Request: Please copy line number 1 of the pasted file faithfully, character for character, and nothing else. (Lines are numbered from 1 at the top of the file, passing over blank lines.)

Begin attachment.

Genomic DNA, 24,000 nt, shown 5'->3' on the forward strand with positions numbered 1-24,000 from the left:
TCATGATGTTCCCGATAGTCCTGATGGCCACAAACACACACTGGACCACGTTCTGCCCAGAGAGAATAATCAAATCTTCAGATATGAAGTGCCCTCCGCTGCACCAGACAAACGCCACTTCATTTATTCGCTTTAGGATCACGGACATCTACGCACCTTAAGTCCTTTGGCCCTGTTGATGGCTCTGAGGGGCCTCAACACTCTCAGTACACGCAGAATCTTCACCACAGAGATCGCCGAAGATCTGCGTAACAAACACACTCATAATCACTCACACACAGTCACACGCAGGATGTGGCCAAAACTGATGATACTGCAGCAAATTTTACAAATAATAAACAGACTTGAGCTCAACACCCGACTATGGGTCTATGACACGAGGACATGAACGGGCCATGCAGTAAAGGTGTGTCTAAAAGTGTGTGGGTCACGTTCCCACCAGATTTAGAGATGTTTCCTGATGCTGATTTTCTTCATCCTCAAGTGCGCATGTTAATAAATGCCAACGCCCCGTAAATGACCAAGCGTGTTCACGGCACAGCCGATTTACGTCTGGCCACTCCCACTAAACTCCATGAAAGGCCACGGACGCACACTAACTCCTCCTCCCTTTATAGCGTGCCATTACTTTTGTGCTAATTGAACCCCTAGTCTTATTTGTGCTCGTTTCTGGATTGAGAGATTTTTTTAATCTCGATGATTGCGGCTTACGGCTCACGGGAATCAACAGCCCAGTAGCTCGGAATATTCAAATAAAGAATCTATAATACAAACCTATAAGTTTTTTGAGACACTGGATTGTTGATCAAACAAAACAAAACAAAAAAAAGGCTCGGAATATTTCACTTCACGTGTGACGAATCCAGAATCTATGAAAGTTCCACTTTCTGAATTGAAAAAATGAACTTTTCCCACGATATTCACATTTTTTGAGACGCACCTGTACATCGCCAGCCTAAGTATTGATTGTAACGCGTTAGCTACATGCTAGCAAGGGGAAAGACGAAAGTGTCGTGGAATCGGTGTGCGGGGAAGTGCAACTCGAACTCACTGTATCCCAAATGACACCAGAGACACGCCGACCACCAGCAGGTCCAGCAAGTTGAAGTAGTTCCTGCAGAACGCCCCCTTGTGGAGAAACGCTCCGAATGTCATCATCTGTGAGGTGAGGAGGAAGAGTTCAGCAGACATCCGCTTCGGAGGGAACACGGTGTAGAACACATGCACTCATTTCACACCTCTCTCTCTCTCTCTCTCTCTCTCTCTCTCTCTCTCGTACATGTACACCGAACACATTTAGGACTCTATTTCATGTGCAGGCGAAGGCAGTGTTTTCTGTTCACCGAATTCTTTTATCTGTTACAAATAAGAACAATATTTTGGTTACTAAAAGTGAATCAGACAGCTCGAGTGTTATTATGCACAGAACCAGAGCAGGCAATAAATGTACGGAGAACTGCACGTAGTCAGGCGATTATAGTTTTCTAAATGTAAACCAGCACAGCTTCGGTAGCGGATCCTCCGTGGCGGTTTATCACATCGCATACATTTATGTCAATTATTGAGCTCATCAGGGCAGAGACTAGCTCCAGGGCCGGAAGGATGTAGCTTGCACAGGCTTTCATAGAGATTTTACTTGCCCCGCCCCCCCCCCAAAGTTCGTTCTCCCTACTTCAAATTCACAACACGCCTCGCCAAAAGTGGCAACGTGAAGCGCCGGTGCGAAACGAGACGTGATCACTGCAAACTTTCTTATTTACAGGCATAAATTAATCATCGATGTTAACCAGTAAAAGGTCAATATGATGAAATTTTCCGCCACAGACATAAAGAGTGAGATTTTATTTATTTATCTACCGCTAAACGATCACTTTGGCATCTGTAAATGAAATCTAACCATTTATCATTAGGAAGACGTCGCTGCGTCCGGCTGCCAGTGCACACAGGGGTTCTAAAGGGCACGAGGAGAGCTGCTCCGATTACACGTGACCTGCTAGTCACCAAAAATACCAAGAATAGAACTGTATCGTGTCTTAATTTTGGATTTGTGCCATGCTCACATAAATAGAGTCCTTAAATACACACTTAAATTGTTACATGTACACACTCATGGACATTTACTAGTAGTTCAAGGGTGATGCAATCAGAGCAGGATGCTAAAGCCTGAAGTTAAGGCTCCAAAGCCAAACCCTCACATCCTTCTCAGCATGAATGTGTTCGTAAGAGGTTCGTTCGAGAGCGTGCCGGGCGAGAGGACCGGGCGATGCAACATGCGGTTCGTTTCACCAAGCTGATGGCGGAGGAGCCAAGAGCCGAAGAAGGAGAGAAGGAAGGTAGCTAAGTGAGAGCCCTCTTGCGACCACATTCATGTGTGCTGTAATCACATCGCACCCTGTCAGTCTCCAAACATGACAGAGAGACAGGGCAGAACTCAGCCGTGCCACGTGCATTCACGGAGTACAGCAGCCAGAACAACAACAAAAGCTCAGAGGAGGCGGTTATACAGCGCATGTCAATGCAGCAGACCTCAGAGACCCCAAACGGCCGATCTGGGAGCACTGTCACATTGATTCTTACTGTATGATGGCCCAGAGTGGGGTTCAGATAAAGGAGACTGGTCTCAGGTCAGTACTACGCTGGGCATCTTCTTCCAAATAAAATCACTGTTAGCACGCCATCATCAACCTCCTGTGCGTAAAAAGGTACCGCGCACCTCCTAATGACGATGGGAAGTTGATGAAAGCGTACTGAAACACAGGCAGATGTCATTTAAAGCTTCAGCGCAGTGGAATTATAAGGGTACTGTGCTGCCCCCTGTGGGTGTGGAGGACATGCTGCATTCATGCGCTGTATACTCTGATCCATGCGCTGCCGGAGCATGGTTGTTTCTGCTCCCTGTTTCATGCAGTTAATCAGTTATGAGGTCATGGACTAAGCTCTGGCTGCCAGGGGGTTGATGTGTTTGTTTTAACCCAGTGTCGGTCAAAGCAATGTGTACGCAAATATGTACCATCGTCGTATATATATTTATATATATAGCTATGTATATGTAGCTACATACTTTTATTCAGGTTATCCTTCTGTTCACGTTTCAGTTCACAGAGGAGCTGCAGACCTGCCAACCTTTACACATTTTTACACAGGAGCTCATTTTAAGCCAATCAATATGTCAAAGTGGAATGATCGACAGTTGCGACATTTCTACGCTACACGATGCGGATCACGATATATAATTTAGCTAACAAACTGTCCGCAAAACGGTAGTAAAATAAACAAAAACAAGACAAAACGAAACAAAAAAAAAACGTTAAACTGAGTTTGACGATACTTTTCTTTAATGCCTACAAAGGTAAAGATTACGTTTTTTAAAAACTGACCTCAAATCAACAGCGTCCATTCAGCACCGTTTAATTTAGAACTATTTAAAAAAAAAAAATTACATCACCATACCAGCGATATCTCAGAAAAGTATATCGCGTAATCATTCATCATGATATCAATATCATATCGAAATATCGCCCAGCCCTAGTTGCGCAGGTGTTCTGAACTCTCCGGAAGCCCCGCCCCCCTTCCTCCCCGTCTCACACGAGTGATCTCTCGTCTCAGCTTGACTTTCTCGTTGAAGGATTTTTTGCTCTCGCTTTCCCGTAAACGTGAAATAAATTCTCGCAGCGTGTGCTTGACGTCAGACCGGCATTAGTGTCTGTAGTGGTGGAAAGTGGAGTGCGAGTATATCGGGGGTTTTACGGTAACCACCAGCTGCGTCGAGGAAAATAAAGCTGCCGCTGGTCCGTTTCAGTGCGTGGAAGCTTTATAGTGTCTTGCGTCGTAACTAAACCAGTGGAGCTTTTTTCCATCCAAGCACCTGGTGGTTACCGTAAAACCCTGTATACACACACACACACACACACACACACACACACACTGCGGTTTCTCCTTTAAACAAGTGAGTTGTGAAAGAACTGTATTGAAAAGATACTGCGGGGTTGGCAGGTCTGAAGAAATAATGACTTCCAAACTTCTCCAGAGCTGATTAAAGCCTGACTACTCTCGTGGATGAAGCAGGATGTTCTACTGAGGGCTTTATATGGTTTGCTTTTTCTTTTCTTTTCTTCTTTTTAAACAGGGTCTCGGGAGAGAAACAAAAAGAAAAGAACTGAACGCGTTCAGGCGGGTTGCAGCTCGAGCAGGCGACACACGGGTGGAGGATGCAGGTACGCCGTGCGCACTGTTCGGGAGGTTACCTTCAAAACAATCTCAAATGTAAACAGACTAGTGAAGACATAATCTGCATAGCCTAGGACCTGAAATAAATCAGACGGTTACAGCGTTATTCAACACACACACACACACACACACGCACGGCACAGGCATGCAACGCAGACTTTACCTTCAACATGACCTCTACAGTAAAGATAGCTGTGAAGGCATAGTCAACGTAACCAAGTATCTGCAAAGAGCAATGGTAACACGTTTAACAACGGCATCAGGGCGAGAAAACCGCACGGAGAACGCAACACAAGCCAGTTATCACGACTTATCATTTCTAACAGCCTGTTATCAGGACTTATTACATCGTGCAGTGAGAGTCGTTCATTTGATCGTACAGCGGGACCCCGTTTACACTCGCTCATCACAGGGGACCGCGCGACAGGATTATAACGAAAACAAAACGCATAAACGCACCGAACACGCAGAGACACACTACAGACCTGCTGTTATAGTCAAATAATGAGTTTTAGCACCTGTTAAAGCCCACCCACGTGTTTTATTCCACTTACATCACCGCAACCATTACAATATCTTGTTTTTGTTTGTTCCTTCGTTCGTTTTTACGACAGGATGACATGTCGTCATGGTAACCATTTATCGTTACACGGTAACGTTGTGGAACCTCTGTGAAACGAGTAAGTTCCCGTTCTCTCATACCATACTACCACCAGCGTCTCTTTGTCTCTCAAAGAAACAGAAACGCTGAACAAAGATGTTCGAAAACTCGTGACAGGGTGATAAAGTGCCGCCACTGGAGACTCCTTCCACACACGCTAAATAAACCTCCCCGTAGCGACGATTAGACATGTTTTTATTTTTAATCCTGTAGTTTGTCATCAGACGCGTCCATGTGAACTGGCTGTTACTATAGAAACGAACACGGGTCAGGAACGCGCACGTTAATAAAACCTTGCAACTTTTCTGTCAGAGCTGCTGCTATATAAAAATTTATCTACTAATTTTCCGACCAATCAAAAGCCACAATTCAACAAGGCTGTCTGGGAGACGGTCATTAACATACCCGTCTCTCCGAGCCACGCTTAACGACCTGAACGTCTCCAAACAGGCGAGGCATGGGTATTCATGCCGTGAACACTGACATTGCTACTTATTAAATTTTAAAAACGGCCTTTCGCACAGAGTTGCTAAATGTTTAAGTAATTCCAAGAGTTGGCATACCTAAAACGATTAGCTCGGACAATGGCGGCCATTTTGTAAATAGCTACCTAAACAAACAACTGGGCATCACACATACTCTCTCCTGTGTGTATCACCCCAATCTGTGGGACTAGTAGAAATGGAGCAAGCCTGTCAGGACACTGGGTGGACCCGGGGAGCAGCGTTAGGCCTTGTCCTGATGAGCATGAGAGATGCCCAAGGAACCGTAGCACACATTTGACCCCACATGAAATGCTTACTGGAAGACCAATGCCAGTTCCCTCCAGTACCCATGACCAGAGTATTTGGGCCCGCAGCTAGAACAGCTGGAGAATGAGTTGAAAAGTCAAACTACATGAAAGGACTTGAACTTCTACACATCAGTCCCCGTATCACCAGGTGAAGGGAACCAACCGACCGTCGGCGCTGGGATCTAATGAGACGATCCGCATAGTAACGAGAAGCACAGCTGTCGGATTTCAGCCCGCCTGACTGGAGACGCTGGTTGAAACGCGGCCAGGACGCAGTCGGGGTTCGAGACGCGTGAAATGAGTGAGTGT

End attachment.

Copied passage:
Genomic DNA, 24,000 nt, shown 5'->3' on the forward strand with positions numbered 1-24,000 from the left: